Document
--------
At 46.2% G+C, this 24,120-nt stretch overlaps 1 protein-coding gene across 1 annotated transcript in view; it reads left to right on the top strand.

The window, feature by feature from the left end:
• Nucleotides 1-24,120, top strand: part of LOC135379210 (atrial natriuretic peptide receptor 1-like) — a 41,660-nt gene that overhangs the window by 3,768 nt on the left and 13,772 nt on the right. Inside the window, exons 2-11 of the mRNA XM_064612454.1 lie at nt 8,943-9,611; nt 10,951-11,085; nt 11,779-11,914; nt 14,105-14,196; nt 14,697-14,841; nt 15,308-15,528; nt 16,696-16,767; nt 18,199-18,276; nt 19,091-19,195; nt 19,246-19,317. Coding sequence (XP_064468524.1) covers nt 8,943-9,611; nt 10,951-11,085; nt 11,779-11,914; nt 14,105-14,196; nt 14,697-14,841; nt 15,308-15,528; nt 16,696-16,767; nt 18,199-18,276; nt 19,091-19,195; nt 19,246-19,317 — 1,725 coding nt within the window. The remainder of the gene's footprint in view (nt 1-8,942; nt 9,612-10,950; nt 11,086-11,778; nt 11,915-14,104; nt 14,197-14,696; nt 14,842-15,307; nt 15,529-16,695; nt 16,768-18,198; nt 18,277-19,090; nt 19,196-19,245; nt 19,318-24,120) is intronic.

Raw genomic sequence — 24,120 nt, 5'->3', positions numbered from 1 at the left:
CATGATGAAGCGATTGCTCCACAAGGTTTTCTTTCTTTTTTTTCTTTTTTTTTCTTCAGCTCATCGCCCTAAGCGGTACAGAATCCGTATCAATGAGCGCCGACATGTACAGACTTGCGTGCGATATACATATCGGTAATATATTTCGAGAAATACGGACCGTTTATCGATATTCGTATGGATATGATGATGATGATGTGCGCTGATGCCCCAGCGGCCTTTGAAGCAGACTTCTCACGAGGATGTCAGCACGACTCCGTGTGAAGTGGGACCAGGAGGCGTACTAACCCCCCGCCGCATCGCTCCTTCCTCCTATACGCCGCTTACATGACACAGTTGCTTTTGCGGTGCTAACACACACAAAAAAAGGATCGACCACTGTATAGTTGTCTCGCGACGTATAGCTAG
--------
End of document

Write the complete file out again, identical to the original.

At 46.2% G+C, this 24,120-nt stretch overlaps 1 protein-coding gene across 1 annotated transcript in view; it reads left to right on the top strand.

The window, feature by feature from the left end:
• Nucleotides 1-24,120, top strand: part of LOC135379210 (atrial natriuretic peptide receptor 1-like) — a 41,660-nt gene that overhangs the window by 3,768 nt on the left and 13,772 nt on the right. Inside the window, exons 2-11 of the mRNA XM_064612454.1 lie at nt 8,943-9,611; nt 10,951-11,085; nt 11,779-11,914; nt 14,105-14,196; nt 14,697-14,841; nt 15,308-15,528; nt 16,696-16,767; nt 18,199-18,276; nt 19,091-19,195; nt 19,246-19,317. Coding sequence (XP_064468524.1) covers nt 8,943-9,611; nt 10,951-11,085; nt 11,779-11,914; nt 14,105-14,196; nt 14,697-14,841; nt 15,308-15,528; nt 16,696-16,767; nt 18,199-18,276; nt 19,091-19,195; nt 19,246-19,317 — 1,725 coding nt within the window. The remainder of the gene's footprint in view (nt 1-8,942; nt 9,612-10,950; nt 11,086-11,778; nt 11,915-14,104; nt 14,197-14,696; nt 14,842-15,307; nt 15,529-16,695; nt 16,768-18,198; nt 18,277-19,090; nt 19,196-19,245; nt 19,318-24,120) is intronic.

Raw genomic sequence — 24,120 nt, 5'->3', positions numbered from 1 at the left:
CATGATGAAGCGATTGCTCCACAAGGTTTTCTTTCTTTTTTTTCTTTTTTTTTCTTCAGCTCATCGCCCTAAGCGGTACAGAATCCGTATCAATGAGCGCCGACATGTACAGACTTGCGTGCGATATACATATCGGTAATATATTTCGAGAAATACGGACCGTTTATCGATATTCGTATGGATATGATGATGATGATGTGCGCTGATGCCCCAGCGGCCTTTGAAGCAGACTTCTCACGAGGATGTCAGCACGACTCCGTGTGAAGTGGGACCAGGAGGCGTACTAACCCCCCGCCGCATCGCTCCTTCCTCCTATACGCCGCTTACATGACACAGTTGCTTTTGCGGTGCTAACACACACAAAAAAAGGATCGACCACTGTATAGTTGTCTCGCGACGTATAGCTAG